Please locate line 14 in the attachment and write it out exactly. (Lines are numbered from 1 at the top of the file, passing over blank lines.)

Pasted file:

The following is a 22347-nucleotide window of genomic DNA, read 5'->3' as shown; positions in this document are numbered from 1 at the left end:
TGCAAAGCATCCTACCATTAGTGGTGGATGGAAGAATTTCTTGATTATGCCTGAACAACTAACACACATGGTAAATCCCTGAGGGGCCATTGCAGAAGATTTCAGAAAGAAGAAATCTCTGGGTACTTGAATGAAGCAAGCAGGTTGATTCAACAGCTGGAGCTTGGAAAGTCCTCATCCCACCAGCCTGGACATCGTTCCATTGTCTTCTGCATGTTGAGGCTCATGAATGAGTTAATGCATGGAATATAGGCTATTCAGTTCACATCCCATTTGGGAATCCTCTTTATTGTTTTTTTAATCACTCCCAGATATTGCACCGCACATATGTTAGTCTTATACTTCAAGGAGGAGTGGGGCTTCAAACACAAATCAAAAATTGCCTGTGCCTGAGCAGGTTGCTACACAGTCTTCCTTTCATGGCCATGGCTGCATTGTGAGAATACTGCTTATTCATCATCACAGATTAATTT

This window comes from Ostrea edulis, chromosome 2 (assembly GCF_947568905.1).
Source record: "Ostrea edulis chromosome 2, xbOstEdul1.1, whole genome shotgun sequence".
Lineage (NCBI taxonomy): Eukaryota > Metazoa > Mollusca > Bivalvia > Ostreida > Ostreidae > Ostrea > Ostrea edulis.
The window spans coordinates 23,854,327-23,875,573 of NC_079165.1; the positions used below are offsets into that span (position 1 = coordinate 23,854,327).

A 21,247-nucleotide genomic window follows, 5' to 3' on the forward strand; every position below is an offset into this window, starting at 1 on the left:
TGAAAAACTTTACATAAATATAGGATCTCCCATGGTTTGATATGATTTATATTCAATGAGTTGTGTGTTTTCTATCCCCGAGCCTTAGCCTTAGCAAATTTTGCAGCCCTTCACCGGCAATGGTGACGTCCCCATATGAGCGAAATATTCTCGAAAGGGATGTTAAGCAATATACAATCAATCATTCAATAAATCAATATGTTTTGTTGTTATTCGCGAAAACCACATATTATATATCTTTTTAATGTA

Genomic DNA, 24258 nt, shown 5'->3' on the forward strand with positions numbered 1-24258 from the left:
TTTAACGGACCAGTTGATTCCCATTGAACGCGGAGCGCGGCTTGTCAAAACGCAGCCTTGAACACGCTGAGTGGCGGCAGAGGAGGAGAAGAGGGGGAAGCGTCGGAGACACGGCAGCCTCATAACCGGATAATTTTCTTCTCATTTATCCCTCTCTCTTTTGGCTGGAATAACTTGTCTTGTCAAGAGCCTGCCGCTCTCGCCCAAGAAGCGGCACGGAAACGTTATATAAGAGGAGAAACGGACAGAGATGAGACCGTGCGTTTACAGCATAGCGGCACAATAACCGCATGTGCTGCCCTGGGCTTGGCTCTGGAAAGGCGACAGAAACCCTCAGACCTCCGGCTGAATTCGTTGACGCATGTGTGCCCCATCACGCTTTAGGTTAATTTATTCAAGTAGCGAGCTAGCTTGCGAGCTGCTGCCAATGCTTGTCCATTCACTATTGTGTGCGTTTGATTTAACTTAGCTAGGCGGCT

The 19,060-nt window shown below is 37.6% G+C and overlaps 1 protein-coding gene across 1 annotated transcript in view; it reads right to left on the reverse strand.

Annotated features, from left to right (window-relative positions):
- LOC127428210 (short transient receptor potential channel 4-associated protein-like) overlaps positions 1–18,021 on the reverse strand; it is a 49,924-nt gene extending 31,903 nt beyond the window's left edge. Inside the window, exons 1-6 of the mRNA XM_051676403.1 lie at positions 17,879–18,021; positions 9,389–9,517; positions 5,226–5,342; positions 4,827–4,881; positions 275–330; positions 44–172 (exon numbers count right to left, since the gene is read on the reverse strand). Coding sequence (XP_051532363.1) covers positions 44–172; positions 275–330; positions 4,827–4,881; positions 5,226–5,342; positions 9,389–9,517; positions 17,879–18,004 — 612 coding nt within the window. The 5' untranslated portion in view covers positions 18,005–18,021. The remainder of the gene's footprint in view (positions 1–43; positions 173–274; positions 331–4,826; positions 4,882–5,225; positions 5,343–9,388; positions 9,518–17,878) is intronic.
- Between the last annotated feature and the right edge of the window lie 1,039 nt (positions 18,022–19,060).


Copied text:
- Between the last annotated feature and the right edge of the window lie 1,039 nt (positions 18,022–19,060).